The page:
The role of local governments in flooding, storms
A man-made structure sits on the edge of this stormwater pond.
Local governments are responsible for emergency responses during storms, land use planning, and adopting local laws that focus on floodplains and the activities allowed there. Your local government should typically be the first point of contact in flooding emergencies. Local governments are responsible for:
When flooding occurs, local governments play a major role in implementing state-of-emergency declarations and rescue efforts.
Land use planning
Local governments have the primary responsibility for determining land uses in floodplains and flood-prone areas through their comprehensive land use plans. High density or high intensity land uses should be directed away from such areas.
Floodplain zoning, shoreline zoning, subdivision controls, building codes and other special local ordinances can be used for flood protection. Laws can focus, for example, on building and road elevations, setbacks from water bodies, fill limitations, sanitary codes and allowable structures in floodplains.
Stormwater drainage systems
Local governments have the primary role of maintaining stormwater drainage systems within communities, ensuring that ditches and canals are adequate, clean and functioning properly.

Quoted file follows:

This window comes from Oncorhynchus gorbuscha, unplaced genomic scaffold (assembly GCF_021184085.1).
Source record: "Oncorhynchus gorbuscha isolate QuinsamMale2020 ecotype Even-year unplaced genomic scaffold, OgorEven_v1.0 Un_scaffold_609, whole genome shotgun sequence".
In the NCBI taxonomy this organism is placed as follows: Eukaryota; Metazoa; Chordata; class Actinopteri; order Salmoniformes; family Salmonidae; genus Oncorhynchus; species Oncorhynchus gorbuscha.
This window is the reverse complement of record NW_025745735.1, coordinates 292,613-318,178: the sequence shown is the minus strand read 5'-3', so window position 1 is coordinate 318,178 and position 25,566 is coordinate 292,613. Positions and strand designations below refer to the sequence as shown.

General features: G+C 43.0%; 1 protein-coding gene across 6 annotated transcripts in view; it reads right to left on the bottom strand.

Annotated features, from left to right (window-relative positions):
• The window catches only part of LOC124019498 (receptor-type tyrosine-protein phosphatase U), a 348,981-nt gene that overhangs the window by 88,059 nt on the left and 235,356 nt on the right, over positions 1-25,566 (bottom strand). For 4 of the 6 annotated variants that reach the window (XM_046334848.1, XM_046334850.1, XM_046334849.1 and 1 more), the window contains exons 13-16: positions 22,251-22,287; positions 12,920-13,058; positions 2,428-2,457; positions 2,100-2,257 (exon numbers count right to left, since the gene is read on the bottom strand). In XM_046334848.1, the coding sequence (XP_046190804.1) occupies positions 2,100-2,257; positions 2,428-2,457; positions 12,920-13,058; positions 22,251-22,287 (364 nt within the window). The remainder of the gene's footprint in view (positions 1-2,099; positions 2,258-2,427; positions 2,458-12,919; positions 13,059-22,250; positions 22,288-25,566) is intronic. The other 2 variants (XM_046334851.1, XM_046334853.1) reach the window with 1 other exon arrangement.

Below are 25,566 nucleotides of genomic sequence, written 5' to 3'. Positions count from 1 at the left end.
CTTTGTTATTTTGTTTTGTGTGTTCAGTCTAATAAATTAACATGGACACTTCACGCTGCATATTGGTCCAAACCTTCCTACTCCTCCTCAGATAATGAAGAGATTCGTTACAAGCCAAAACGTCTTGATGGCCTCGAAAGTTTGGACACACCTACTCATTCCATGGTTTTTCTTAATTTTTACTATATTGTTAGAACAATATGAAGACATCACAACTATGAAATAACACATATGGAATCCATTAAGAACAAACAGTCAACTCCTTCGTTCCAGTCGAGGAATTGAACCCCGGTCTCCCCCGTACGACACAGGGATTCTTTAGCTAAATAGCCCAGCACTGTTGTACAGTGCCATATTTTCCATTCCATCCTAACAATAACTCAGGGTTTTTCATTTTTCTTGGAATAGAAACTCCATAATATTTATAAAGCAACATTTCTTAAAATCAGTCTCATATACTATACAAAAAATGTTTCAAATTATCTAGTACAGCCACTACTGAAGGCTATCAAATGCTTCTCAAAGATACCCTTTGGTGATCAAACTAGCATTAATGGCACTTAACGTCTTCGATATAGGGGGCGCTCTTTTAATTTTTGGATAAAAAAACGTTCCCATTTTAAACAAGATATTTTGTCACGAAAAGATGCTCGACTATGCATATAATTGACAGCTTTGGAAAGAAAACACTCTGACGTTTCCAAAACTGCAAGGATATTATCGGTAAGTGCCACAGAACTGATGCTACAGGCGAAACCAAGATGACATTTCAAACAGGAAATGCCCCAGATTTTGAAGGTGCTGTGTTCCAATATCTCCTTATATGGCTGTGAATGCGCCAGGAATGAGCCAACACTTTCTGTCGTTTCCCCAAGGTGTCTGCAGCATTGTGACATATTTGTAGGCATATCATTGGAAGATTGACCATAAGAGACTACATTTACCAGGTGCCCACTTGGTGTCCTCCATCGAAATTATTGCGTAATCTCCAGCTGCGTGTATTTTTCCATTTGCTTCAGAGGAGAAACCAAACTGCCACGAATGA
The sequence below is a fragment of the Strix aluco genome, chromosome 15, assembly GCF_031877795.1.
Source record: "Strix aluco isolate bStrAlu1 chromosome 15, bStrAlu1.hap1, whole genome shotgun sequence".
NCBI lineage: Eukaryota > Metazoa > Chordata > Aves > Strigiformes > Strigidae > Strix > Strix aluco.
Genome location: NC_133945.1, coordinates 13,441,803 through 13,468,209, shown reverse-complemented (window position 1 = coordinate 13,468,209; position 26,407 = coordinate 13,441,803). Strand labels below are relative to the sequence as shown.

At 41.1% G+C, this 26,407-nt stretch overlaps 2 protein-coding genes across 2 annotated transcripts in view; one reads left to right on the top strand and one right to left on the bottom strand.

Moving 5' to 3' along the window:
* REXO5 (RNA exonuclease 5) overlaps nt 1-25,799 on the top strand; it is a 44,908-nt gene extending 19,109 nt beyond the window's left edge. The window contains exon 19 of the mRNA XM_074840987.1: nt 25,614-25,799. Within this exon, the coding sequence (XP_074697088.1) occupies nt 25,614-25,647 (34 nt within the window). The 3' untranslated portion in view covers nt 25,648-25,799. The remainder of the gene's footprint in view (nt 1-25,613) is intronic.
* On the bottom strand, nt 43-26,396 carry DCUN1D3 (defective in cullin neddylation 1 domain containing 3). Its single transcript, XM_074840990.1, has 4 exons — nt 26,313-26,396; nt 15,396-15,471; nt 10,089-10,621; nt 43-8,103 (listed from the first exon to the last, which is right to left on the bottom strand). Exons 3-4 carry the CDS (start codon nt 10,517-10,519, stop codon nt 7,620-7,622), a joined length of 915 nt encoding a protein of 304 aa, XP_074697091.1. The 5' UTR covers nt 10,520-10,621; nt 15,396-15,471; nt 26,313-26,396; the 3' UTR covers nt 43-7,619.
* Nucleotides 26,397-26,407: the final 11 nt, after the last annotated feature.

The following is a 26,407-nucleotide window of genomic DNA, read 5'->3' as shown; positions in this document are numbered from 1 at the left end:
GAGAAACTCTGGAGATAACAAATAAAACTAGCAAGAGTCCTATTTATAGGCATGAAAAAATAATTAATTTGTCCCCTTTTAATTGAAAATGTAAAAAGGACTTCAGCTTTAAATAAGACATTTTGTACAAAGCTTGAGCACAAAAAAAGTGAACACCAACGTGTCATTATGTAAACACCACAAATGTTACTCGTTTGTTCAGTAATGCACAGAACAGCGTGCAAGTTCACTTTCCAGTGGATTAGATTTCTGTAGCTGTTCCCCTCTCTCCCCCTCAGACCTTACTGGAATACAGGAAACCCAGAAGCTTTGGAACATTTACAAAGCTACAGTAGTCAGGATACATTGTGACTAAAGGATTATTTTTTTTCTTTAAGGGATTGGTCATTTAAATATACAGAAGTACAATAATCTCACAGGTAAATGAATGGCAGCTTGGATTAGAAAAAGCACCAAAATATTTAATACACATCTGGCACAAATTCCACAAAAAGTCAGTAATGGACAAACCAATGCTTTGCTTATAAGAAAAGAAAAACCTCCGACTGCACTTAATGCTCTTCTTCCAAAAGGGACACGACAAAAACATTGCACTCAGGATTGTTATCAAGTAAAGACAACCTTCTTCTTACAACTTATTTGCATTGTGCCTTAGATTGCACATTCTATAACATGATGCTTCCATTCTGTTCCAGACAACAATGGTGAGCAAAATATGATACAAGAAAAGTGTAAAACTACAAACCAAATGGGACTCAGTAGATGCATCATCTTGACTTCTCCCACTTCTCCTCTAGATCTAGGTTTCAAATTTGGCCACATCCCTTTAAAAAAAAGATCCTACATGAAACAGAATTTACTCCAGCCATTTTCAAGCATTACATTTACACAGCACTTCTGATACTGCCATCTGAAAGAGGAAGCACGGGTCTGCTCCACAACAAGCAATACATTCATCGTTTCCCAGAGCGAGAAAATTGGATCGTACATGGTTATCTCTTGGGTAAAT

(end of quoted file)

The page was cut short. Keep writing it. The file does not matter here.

In Florida, the responsibility for permitting stormwater systems rests with the water management districts and the Florida Department of Environmental Protection (DEP). It may be the responsibility of a developer or homeowners association, however, to maintain these systems. Proactively maintained stormwater systems can often handle runoff from large storms.
Installation of an inlet drain within a future stormwater pond.
Stormwater master planning
Local governments often prepare master plans that identify flood and surface water quality problem areas and potential solutions. The master plans are sometimes implemented jointly by counties and cities.
Some older developments have inadequate stormwater systems that can be easily overwhelmed by heavy rainfall. These systems are being retrofitted and updated by some local governments, which is a costly process that requires projects to be prioritized and completed over many years.
For new developments, the district and DEP have stormwater permitting programs to address water quality and flooding.
To address inadequate stormwater drainage systems, some city and county governments have stormwater utility fees and other long-term funding mechanisms to collect funds from the residents within their communities to use to improve or create stormwater systems.
Posted on 5-22-2013